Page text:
Mark Liberman made a Log post a while back in which he discussed the phrase “all in all”:
It’s not syntactically or semantically transparent — we don’t say “some in all” or “some in some” or anything else remotely close. The fact that “in all” also exists helps a bit, but it’s still pretty opaque. And when I looked it up in the OED, I discovered that the only meaning offered there for all in all is “All things in all respects, all things altogether in one”…
He distinguishes three senses of the phrase, exemplified by the quotes “Is God my all in all?,” “He was a man, take him for all in all,” and “It was, all in all, the most ubiquitous feature of the landscape,” and tracks their changes in relative frequency over time, finding (unsurprisingly) that the first two declined steadily over the first half of the twentieth century while the third shot up like a rocket. His conclusion:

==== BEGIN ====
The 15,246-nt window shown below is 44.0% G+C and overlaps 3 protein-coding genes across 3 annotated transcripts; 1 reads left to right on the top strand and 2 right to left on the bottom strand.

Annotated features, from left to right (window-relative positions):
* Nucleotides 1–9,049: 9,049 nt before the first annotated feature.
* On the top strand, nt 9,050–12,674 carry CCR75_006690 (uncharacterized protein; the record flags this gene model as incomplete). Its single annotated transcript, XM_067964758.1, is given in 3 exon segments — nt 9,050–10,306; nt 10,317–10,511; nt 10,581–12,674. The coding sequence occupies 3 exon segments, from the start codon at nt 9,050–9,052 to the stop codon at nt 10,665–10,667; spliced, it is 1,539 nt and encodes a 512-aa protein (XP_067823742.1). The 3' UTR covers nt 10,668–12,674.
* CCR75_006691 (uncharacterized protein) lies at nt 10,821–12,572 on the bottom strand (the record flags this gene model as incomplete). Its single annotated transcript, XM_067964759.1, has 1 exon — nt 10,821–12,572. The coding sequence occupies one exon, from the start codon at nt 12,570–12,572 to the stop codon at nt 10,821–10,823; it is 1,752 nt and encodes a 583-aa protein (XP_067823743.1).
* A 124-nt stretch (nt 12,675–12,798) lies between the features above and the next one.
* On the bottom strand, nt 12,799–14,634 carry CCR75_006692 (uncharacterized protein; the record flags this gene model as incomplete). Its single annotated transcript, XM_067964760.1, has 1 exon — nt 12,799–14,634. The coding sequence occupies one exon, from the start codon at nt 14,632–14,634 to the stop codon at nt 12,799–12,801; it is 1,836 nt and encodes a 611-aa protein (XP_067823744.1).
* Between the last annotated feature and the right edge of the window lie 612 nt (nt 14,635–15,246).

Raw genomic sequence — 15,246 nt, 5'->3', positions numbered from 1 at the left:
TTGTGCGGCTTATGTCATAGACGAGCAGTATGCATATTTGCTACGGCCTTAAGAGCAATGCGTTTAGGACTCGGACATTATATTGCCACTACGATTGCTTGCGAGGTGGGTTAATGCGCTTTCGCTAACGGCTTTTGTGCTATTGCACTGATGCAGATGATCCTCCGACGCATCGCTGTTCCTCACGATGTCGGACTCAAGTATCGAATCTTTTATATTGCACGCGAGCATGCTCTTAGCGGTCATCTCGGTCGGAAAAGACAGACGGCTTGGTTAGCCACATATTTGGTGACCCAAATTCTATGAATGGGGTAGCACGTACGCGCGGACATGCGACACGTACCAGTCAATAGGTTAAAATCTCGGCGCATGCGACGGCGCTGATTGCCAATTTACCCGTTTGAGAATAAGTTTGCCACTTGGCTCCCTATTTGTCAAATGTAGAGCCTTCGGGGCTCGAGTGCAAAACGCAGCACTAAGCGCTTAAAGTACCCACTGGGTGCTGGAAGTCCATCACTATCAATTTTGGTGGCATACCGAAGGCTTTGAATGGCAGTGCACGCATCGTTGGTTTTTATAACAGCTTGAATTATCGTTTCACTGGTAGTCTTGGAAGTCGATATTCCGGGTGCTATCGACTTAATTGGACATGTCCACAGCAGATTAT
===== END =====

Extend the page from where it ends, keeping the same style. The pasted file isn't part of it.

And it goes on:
So “all in all”, in the meaning “Generally, all things considered”, increased just about as rapidly as “at the end of the day” did, a century later. The result is arguably ungrammatical and illogical except as an idiom. It displaced an older, arguably useful version of the same phrase meaning “all things to a person, or all things desired”. But as far as I can tell, no one ever complained. Go figure.
I think it’s worth emphasizing that last bit: no peevers have arisen to smite this new, illogical distortion of a fine old phrase, hallowed by usage. The inescapable conclusion? Peevery is personal and random. If Fowler or Strunk had happened to notice the phrase, think about it, and decide to attack it in print, it would be as “skunked” as sentence adverbial hopefully and all the other dreary shibboleths. But the lightning struck (or strunk) elsewhere, and we all use it without fear.